anxiety

Anxiety is your body’s natural response to stress. It’s a feeling of fear or apprehension about what’s to come. The first day of school, going to a job interview, or giving a speech may cause most people to feel fearful and nervous. But if your feelings of anxiety are extreme, last for longer than six months, and are interfering with your life, you may have an anxiety disorder.

anxiety disorders

It’s normal to feel anxious about moving to a new place, starting a new job, or taking a test. This type of anxiety is unpleasant, but it may motivate you to work harder and to do a better job. Ordinary anxiety is a feeling that comes and goes, but does not interfere with your everyday life.

In the case of an anxiety disorder, the feeling of fear may be with you all the time. It is intense and sometimes debilitating. This type of anxiety may cause you to stop doing things you enjoy. In extreme cases, it may prevent you from entering an elevator, crossing the street, or even leaving your home. If left untreated, the anxiety will keep getting worse.

Anxiety disorders are the most common form of emotional disorder and can affect anyone at any age. Anxiety is a key part of several different disorders. These include:

symptoms of anxiety

Anxiety feels different depending on the person experiencing it. Feelings can range from butterflies in your stomach to a racing heart. You might feel out of control, like there’s a disconnect between your mind and body.

Other ways people experience anxiety include nightmares, panic attacks, and painful thoughts or memories that you can’t control. You may have a general feeling of fear and worry, or you may fear a specific place or event. Symptoms of general anxiety include:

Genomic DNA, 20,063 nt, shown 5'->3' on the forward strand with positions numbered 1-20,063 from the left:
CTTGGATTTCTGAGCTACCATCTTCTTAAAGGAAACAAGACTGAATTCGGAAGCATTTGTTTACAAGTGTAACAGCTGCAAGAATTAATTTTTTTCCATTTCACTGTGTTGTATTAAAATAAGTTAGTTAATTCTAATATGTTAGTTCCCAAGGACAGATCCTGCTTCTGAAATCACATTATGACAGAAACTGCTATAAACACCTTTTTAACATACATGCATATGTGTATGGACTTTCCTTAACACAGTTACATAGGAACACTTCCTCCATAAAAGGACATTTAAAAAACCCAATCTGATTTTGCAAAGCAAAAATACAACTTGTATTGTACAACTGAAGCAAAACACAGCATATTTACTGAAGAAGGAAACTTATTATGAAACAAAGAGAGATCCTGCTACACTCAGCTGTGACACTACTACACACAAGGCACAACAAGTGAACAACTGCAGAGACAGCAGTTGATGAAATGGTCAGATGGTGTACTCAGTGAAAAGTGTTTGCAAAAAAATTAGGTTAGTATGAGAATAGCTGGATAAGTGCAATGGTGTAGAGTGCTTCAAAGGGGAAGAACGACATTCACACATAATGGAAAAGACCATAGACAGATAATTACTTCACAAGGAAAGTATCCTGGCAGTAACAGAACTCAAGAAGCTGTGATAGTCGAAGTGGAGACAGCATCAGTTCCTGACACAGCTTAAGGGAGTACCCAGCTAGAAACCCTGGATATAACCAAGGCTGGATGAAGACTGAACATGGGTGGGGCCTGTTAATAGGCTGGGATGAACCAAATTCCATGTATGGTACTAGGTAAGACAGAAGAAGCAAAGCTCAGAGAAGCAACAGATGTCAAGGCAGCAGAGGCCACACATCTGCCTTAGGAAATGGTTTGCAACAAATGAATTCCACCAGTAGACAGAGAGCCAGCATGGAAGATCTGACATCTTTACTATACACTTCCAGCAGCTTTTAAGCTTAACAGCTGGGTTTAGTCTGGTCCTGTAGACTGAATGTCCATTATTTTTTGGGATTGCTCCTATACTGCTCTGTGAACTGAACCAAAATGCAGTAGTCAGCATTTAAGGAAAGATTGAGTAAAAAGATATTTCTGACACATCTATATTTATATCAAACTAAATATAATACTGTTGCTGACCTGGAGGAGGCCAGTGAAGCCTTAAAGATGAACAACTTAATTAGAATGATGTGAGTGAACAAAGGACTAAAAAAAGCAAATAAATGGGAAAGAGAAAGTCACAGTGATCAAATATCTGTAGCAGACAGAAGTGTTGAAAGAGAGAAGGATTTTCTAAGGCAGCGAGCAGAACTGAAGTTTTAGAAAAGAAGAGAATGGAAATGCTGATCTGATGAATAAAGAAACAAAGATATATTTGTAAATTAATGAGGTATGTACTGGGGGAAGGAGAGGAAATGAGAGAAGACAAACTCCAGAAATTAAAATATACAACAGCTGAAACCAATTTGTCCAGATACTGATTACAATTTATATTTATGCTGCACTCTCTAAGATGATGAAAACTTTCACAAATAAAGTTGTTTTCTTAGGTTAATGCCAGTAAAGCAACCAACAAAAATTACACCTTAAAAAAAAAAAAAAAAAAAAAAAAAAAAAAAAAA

• increased heart rate
  • rapid breathing
  • restlessness
  • trouble concentrating
  • difficulty falling asleep

Your anxiety symptoms might be totally different from someone else’s. That’s why it’s important to know all the ways anxiety can present itself.

anxiety attacks

An anxiety attack is a feeling of overwhelming apprehension, worry, distress, or fear. For many people, an anxiety attack builds slowly. It may worsen as a stressful event approaches.

Anxiety attacks can vary greatly, and symptoms may differ among individuals. That’s because the many symptoms of anxiety don’t happen to everyone, and they can change over time. Common symptoms of an anxiety attack include:

  • feeling faint or dizzy
  • shortness of breath
  • dry mouth
  • sweating
  • chills or hot flashes
  • apprehension and worry
  • restlessness
  • distress
  • fear
  • numbness or tingling.

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